Former Mets starting pitcher Justin Verlander has already been with the Houston Astros for two weeks, but his short stint in Queens has become a hot topic as of late.
According to a report from Mike Puma of the New York Post, an anonymous player said that Verlander was a “diva” who was “largely detached” from his Mets teammates and often complained about how the team’s analytics department was inferior to the one he worked with in Houston.
According to Puma, this “diva” attitude caused some uneasiness between Verlander and Max Scherzer, who have had issues dating back to their time together in Detroit.
In addition, this unnamed Met told Puma that the 2023 clubhouse had a different feel than the previous season. Scherzer, alongside former Met Chris Bassitt, “enjoyed sharing information and helping younger pitchers, such as David Peterson and Tylor Megill.”
Following the report, the three-time Cy-Young Award winner has taken to social media, making a post to address the allegations.
“I want to say that I have nothing but respect for the Mets organization, and I enjoyed connecting with all of my teammates this season… new and old!! It truly was a wonderful group of people,” Verlander said.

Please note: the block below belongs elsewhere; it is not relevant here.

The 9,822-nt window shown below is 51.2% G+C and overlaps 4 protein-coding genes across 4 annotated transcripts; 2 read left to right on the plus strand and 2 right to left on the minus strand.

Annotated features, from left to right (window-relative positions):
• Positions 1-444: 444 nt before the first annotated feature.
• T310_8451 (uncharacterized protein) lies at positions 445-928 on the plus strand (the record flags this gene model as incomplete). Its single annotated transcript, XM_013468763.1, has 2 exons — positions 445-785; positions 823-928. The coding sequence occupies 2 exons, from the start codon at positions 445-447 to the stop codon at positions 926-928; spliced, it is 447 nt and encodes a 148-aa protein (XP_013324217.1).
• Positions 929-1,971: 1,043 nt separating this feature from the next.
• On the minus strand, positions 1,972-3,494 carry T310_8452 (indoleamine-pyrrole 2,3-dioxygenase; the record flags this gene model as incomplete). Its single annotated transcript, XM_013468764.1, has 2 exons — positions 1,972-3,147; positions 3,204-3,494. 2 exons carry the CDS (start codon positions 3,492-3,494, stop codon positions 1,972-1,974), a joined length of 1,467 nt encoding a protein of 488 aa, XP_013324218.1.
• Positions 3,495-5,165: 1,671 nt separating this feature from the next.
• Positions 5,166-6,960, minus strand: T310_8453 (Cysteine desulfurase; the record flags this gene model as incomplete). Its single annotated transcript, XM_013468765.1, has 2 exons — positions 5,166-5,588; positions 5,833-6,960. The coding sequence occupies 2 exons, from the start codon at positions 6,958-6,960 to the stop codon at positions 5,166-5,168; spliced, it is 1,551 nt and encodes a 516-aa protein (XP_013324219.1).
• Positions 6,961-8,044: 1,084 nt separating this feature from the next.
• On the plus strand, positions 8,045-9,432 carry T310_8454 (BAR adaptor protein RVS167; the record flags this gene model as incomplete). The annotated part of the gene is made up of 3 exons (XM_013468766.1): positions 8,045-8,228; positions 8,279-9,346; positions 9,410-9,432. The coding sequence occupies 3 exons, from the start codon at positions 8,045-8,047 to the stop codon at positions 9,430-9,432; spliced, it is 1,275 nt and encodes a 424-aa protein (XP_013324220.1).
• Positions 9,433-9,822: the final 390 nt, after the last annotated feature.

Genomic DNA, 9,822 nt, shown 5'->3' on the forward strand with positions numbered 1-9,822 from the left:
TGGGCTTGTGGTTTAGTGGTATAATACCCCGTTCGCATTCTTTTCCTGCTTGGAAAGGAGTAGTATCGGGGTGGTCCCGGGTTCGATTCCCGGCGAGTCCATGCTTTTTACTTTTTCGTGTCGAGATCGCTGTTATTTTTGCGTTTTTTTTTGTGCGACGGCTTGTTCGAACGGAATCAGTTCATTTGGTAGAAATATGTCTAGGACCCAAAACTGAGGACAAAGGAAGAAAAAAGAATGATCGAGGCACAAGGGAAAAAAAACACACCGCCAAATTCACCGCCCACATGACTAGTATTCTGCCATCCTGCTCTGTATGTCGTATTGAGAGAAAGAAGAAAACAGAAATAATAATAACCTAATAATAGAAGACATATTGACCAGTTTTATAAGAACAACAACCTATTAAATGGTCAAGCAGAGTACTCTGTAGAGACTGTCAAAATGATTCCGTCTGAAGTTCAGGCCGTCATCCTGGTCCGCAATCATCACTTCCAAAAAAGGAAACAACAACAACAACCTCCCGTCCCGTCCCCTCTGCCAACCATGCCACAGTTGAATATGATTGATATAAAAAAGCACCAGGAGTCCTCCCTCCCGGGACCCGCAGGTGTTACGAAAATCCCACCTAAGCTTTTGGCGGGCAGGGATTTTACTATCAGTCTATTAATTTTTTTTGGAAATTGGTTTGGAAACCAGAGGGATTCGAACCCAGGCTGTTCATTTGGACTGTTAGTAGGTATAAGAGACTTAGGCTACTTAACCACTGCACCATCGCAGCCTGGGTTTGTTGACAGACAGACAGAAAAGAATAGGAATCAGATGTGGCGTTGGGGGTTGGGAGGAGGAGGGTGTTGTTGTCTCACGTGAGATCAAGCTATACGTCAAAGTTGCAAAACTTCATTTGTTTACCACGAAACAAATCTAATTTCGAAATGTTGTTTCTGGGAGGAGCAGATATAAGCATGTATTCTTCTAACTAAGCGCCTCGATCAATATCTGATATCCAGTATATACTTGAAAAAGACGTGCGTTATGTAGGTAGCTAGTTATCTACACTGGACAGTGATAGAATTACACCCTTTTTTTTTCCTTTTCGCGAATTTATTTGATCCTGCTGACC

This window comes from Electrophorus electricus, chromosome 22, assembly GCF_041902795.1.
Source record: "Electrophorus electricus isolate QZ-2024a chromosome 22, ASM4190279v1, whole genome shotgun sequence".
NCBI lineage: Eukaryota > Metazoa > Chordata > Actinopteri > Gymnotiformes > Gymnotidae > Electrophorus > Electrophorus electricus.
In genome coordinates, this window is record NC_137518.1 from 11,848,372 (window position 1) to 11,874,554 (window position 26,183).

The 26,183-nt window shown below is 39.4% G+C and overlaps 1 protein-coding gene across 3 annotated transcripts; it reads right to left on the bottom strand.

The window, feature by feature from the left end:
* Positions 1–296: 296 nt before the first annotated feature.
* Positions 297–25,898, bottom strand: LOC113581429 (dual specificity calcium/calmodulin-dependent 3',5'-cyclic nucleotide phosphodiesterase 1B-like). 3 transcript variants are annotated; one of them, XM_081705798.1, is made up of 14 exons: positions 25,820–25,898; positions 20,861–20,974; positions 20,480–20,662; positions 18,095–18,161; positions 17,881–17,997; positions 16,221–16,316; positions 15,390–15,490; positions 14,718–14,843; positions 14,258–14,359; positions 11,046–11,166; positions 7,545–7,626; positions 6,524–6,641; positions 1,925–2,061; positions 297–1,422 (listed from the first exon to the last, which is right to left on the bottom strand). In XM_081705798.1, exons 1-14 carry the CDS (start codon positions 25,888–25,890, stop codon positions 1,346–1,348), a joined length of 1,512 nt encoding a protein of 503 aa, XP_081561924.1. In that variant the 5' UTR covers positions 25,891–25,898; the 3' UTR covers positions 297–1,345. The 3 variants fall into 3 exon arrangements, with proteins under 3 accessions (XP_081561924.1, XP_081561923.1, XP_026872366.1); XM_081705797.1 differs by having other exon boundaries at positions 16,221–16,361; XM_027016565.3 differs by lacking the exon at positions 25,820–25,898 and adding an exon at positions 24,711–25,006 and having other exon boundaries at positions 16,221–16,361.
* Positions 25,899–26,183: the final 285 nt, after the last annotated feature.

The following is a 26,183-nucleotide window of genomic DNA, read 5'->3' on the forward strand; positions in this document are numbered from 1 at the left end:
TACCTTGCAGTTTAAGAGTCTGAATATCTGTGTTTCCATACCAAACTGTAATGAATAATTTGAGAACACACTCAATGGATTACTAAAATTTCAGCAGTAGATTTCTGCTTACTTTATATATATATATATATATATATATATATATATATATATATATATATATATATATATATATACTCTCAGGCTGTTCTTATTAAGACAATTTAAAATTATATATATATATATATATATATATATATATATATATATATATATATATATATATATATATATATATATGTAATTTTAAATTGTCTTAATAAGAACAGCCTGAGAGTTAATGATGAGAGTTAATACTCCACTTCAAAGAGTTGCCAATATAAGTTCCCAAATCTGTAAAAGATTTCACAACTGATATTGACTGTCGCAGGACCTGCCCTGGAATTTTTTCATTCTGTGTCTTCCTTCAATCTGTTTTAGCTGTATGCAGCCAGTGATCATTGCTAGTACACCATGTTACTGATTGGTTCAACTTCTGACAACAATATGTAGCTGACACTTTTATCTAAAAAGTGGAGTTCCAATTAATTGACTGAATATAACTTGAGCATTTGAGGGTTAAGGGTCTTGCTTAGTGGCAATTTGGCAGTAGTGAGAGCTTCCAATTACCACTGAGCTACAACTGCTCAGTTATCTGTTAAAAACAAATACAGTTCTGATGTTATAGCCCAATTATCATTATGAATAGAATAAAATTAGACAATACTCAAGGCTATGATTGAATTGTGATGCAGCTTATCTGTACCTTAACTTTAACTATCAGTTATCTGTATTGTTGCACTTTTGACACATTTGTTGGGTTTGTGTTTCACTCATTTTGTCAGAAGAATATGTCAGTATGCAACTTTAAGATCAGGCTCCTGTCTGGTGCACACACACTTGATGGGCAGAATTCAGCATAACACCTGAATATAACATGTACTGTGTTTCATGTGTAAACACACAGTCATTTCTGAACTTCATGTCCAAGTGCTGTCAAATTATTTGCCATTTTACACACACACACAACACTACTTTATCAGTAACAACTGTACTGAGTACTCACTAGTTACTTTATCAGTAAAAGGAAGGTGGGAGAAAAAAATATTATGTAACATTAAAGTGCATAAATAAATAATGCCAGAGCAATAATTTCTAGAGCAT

“That being said, we all know the success of a team is made up of more than just the players on the field; everyone’s input is valuable. I’m sorry to hear that a staff member took offense to constructive criticism on how we could improve.”
Verlander finished the statement by saying, “Wishing nothing but best to the Mets moving forward.”
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The hidden story from this report isn’t great for the Mets
Ever since the trade deadline, there have been rumblings of clubhouse issues. While this revelation by Puma all but confirms that the problems with the 2023 team have gone beyond the performance on the field, there is something that is being critically overlooked: Verlander’s issues with the analytic department.
Verlander is a highly savvy picture and had just come from an organization in the Houston Astros that has been a consistent fixture in October baseball over the past few years.
If the 40-year-old felt that the Mets were lacking in the analytics department, they likely were, and in a game where analytics plays such a key role, that is something that needs to be changed for an organization where money is no object.